Nonscratch

Sponges with this label are safe to use on nonstick pots and pans. They also won’t scratch the surfaces of ceramic bakeware.

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A sponge can clean many different surfaces around the home.


Chris Monroe/CNET

Other cleaning tools

Plastic scrubbers

These round or rectangular cleaning tools are made of woven plastic fibers. They’re typically nonscratch, and are safe to use on nonstick and ceramic cookware.

Scouring pads

Much thinner than a sponge, these flat squares of fabric come in both nonscratch and heavy-duty varieties. Use them to rub away tough stains and grime from countertops, cookware and bakeware and in the bathroom.

Steel wool

The big guns of home cleaning, steel wool pads are abrasive in the extreme. Use them only on surfaces that can take their abuse, such as stainless-steel pots, pans, and baking sheets.

The right sponge for the job

Plates and dishes

You have a lot of options for hand-washing dirty dishes. If they’re fragile or awkwardly shaped, use a handled sponge tool. Otherwise, go with cellulose sponges.

These type of sponges are relatively inexpensive and absorb liquid and soap easily. They’re also prone to collecting bits of food over time. That means bacteria, not to mention funky odors, can develop inside them.

To combat this, make sure to sanitize your sponge weekly and toss it out when it shows signs of wear.

Enlarge Image

When washing glassware, using a regular-shaped sponge can be awkward.


Josh Miller

Pots and pans

Stainless-steel saucepans, baking sheets and other hardy kitchenware attract lots of grime. To get rid of that buildup, use a sponge that’s just as tough.

Abrasive sponges are typically rough on one of their sides. Use that surface to power through caked-on grit and clingy food debris. They come in both synthetic and cellulose varieties.

Don’t scrub your nonstick pots and pans with an abrasive sponge. You’ll likely scratch and damage their Teflon coating. Your best bet is to use a nonabrasive sponge such as the O-Cedar Scrunge. And a little elbow grease.

That same is true for ceramic cookware. Abrasive sponges will scratch and mar the enamel. Soak these pans in water first, then wash with a soft cellulose or synthetic sponge. Harsh abrasives will harm copper pots and pans too.

For stubborn copper stains, pretreat pans with salt plus lemon juice (or vinegar). Then rub with a cloth rag or non-abrasive sponge.

Glassware

To clean fragile glassware such as stemware and even water glasses, an abrasive sponge is overkill. Chose something soft and not likely to scratch, like a microfiber or nonabrasive cellulose sponge.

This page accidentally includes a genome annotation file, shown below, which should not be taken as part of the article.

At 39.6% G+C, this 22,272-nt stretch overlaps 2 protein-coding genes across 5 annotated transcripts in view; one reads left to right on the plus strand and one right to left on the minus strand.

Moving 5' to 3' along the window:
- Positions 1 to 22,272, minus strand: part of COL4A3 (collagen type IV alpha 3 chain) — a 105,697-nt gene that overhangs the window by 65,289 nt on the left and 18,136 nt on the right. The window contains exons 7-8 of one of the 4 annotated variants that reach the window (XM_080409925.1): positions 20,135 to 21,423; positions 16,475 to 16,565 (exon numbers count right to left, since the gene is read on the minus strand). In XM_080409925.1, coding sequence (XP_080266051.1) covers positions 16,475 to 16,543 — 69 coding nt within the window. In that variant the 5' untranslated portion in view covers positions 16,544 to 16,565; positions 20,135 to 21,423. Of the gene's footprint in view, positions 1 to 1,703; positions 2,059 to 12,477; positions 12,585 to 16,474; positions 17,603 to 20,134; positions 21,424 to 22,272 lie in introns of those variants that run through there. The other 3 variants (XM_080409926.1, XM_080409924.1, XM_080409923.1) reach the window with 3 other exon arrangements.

The shape of a glassware sponge is important too. For long, narrow glasses, sponges with thin heads and long handles work best.

Windows and cars

Detail your car like a pro. Grab a microfiber or a natural sponge that’s both non-abrasive, and absorbs plenty of water and soap.

They won’t mar automobile paint, window glass, or metal. Plus they’re great at wicking away oils and grease, to leave behind a squeaky-clean shine.

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Livermore outlets set to welcome new shops, kiosks

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Pots and Pans, Fruitsy Smoothie among additions

Officials with the San Francisco Premium Outlets in Livermore recently announced they will be adding four new shops to the shopping center.

The new additional shops will be Pots and Pans, Karl Lagerfeld Paris, Fruitsy Smoothie, and Go! Calendars, Games Toys.

Pots and Pans features a wide variety of cookware, kitchenware and tableware products from recognizable houseware brands. The store is expected to open as of Sept. 1.

Karl Lagerfeld Paris will feature ready-to-wear fashion for men and women, bags, small leather goods and fashion jewelry “with a modern, rock-chic edge.” The store is expected to open at the end of the month.

Fruitsy Smoothie, a new kiosk, will feature freshly squeezed juice, smoothies and fruit bowls.

Go! Calendars, Games Toys will open today and features calendars for the upcoming year, special toys and more.

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Wolfgang Puck Talks Subscription Meal Plans, Cooks’ Problems And 20 Years On HSN

Wolfgang PuckHSN

The key to building a successful business is much the same as putting a great meal on the table. Bring together the best ingredients in proper proportions, prepare them with the best tools, time everything right, mix with finesse and the fine-tuned senses of an expert, add a dash of something special that brings it all together and makes it pop.

Wolfgang Puck has been doing that in the kitchen since a little boy at his mother’s side in Austria and in business since 1982 when he found Spago.

Today he manages three companies – Wolfgang Puck Fine Dining Group, under which he operates 26 fine dining establishments in six countries; Wolfgang Puck Catering, serving contract dining services and special events including the post-Academy Award Governors Ball, where Puck has been the official chef for over 20 years; and Wolfgang Puck Worldwide, which includes a portfolio of 50+ company-owned and franchised casual dining restaurants and Wolfgang Puck branded food, wine, cookbooks, meal kits and cooks’ tools.